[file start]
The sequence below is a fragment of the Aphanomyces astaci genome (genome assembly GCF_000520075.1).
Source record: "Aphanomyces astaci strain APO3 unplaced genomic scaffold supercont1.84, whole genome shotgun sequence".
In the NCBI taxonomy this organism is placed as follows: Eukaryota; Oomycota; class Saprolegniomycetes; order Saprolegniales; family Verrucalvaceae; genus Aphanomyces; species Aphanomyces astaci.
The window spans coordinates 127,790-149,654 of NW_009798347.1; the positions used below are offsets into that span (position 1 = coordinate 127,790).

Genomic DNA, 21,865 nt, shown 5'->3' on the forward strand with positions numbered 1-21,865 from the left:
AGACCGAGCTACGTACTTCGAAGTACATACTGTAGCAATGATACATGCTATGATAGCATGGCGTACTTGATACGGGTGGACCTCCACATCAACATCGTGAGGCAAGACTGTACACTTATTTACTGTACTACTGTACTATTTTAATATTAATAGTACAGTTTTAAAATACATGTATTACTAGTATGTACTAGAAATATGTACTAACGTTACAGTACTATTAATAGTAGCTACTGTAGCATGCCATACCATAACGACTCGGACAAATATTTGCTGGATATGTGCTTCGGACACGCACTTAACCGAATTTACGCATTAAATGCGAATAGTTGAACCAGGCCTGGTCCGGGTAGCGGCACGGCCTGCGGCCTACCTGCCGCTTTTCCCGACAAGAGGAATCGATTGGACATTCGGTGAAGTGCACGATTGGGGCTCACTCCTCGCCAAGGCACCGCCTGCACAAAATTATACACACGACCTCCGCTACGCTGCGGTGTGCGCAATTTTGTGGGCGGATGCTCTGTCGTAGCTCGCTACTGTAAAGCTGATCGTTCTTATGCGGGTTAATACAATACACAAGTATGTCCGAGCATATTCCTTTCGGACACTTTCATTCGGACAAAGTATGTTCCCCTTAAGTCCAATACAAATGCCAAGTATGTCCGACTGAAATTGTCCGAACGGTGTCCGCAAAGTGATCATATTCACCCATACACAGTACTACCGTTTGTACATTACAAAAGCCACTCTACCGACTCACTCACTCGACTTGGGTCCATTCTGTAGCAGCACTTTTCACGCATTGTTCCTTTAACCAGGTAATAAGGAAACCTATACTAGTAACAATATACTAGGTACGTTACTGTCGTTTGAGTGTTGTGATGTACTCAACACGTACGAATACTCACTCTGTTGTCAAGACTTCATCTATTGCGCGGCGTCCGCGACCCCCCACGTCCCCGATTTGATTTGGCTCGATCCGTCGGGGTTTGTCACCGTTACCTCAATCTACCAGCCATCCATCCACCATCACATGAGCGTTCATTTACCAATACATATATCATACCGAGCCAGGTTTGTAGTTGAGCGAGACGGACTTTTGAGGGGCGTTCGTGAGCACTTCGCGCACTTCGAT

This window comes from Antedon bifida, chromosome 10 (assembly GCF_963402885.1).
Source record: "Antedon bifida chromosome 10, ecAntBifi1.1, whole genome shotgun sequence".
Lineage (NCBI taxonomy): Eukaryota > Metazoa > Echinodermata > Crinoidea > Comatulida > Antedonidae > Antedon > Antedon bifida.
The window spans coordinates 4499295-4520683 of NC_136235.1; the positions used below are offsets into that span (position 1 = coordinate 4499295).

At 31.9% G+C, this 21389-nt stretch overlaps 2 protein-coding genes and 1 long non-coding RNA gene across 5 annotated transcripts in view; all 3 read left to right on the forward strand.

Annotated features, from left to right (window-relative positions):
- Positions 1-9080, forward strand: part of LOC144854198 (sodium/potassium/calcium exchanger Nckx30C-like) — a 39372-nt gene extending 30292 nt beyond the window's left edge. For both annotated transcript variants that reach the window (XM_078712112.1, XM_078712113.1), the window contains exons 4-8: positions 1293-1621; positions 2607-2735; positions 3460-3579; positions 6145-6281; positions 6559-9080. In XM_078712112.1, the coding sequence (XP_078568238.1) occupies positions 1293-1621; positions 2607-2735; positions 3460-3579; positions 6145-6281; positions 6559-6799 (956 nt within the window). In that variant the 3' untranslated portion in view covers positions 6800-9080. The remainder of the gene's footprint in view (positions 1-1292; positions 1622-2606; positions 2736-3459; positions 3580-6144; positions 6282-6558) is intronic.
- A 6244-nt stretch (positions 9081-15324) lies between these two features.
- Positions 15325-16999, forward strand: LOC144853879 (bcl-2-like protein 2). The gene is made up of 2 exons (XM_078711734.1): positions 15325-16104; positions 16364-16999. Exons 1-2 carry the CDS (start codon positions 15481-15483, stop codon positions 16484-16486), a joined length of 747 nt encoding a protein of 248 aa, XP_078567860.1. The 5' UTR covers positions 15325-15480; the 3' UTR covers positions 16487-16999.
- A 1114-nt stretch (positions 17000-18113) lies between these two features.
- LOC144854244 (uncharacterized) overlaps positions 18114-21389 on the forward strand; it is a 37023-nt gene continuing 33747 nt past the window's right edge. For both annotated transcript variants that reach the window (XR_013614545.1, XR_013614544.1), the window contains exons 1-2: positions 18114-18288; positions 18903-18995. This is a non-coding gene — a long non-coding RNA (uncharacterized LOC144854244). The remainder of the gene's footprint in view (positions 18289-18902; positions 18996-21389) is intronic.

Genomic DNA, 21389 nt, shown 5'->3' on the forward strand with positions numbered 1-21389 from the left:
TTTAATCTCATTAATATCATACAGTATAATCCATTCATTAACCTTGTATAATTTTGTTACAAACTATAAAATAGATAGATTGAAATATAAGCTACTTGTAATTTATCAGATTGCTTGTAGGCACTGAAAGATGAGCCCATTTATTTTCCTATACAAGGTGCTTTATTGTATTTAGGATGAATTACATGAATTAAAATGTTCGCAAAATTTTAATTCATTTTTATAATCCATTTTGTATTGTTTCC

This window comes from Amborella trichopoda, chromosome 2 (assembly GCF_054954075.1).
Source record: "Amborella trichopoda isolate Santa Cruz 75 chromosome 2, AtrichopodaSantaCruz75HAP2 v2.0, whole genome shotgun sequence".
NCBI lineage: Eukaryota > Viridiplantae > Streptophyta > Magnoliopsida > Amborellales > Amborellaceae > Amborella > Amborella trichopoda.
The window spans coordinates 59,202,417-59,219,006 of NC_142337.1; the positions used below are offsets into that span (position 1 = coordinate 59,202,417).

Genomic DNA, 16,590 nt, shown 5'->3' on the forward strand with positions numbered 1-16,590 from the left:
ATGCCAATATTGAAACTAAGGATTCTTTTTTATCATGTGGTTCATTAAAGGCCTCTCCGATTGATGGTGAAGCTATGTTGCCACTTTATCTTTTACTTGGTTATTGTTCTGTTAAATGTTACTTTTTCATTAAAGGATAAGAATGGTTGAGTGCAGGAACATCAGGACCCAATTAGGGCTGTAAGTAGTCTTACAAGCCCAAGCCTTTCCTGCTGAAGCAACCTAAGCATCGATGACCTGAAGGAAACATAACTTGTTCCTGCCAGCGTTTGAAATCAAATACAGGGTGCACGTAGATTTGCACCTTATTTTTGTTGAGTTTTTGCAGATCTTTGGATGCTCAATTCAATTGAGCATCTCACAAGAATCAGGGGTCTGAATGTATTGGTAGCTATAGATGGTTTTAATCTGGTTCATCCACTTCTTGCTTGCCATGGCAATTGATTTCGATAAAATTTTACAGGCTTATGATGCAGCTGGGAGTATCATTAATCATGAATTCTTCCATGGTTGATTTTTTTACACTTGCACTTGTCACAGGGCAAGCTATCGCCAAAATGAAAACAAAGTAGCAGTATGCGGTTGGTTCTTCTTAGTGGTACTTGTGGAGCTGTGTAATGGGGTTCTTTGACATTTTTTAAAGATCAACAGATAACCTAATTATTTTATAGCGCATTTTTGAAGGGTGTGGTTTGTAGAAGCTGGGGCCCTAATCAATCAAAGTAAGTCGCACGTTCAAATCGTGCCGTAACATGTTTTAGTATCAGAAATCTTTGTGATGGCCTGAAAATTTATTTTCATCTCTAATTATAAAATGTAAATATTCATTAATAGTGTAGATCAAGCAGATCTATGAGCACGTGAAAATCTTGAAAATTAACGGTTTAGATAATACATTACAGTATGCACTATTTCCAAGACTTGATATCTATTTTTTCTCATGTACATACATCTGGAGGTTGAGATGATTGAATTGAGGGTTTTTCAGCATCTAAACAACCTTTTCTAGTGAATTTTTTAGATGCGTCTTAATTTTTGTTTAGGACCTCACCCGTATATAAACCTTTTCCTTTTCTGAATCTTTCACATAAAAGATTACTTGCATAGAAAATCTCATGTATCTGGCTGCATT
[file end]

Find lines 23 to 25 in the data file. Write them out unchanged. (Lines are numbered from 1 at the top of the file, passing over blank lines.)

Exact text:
The window spans coordinates 59,202,417-59,219,006 of NC_142337.1; the positions used below are offsets into that span (position 1 = coordinate 59,202,417).

Genomic DNA, 16,590 nt, shown 5'->3' on the forward strand with positions numbered 1-16,590 from the left:
ATGCCAATATTGAAACTAAGGATTCTTTTTTATCATGTGGTTCATTAAAGGCCTCTCCGATTGATGGTGAAGCTATGTTGCCACTTTATCTTTTACTTGGTTATTGTTCTGTTAAATGTTACTTTTTCATTAAAGGATAAGAATGGTTGAGTGCAGGAACATCAGGACCCAATTAGGGCTGTAAGTAGTCTTACAAGCCCAAGCCTTTCCTGCTGAAGCAACCTAAGCATCGATGACCTGAAGGAAACATAACTTGTTCCTGCCAGCGTTTGAAATCAAATACAGGGTGCACGTAGATTTGCACCTTATTTTTGTTGAGTTTTTGCAGATCTTTGGATGCTCAATTCAATTGAGCATCTCACAAGAATCAGGGGTCTGAATGTATTGGTAGCTATAGATGGTTTTAATCTGGTTCATCCACTTCTTGCTTGCCATGGCAATTGATTTCGATAAAATTTTACAGGCTTATGATGCAGCTGGGAGTATCATTAATCATGAATTCTTCCATGGTTGATTTTTTTACACTTGCACTTGTCACAGGGCAAGCTATCGCCAAAATGAAAACAAAGTAGCAGTATGCGGTTGGTTCTTCTTAGTGGTACTTGTGGAGCTGTGTAATGGGGTTCTTTGACATTTTTTAAAGATCAACAGATAACCTAATTATTTTATAGCGCATTTTTGAAGGGTGTGGTTTGTAGAAGCTGGGGCCCTAATCAATCAAAGTAAGTCGCACGTTCAAATCGTGCCGTAACATGTTTTAGTATCAGAAATCTTTGTGATGGCCTGAAAATTTATTTTCATCTCTAATTATAAAATGTAAATATTCATTAATAGTGTAGATCAAGCAGATCTATGAGCACGTGAAAATCTTGAAAATTAACGGTTTAGATAATACATTACAGTATGCACTATTTCCAAGACTTGATATCTATTTTTTCTCATGTACATACATCTGGAGGTTGAGATGATTGAATTGAGGGTTTTTCAGCATCTAAACAACCTTTTCTAGTGAATTTTTTAGATGCGTCTTAATTTTTGTTTAGGACCTCACCCGTATATAAACCTTTTCCTTTTCTGAATCTTTCACATAAAAGATTACTTGCATAGAAAATCTCATGTATCTGGCTGCATT